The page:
What a hell of a brainstorming task! Personally, if one name satisfies each of these conditions, I would go for it. Is my name qualifying for all of these four conditions? Not really for condition 3, simply “Google” me with “Jean-Francois Belisle” and you will find out that I’m not only what I claim to be in my “Who is Jean-Francois Belisle?” page, I am also a University Professor in Latin America History at University of Ottawa, the director of the “Association des Galeries d’Arts”. Oh, I forget, I am also an author who wrote the books “Town House, Country House: Recollections of a Quebec Childhood“ in 1990, “Annie-la-rousse” in 1991, and the testosterone-packed book entitled “Parler en male” in 1999.


In conclusion, it seems like I am either positioning myself to be invited to one of these baby names brainstorming sessions or either to be kicked out from all these festivities due to my digitally-oriented point of view. But anyway, any additional thoughts on the topic? And what would my life had been if my name was Erasmus Belisle?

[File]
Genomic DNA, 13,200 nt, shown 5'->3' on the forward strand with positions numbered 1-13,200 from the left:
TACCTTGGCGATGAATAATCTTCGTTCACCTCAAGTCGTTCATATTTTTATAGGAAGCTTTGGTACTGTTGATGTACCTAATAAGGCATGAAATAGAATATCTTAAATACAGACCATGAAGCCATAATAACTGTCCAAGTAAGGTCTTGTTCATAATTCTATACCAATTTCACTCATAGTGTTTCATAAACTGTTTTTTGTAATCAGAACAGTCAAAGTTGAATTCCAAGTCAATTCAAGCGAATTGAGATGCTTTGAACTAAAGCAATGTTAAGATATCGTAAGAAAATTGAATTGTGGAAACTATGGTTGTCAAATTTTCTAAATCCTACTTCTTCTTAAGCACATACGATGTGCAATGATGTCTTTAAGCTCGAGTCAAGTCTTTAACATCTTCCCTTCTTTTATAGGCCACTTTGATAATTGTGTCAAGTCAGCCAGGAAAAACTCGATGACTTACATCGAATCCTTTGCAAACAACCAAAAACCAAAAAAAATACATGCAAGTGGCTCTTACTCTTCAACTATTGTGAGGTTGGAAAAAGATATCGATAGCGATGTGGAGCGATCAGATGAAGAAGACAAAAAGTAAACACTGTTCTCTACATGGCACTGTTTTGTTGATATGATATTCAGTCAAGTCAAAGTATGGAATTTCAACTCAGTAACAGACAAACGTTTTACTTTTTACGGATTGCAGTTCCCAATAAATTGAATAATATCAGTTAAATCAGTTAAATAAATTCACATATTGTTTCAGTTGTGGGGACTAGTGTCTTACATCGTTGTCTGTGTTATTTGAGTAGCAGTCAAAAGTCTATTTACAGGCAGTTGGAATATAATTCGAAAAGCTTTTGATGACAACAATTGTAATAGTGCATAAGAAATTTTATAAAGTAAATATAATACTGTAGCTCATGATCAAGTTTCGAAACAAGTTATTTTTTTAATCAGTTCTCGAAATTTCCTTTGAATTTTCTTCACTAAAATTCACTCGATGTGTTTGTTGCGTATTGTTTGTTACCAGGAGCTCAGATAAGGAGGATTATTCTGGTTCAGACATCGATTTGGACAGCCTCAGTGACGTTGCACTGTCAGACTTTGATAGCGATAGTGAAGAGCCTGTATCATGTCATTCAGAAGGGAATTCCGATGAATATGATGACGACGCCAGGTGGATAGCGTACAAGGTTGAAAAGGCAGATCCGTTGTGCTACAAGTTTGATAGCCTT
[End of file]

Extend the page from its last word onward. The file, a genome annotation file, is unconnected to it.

Jean-François Belisle

Erasmus de Rotterdam, since I thought a picture of Erasmus would be interesting here
Erasmus de Rotterdam, since I thought a picture of Erasmus would be interesting here

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Reinvent Yourself – The Dan Blackburn Story

Bad events are always important opportunities to reinvent yourself or to think about what went wrong. The recession is/was a good example for many organizations. On a more personal side, this Wednesday, I dislocated my left shoulder and spent a beautiful six hours (11PM to 5AM) at the hospital waiting for this nightmare to end. I was playing hockey as a goaltender when I fell on my left shoulder; a second shoulder dislocation in the last five years. Everything’s not lost, at least I am not a professional goaltender, this is not my career, God bless.

The Dan Blackburn story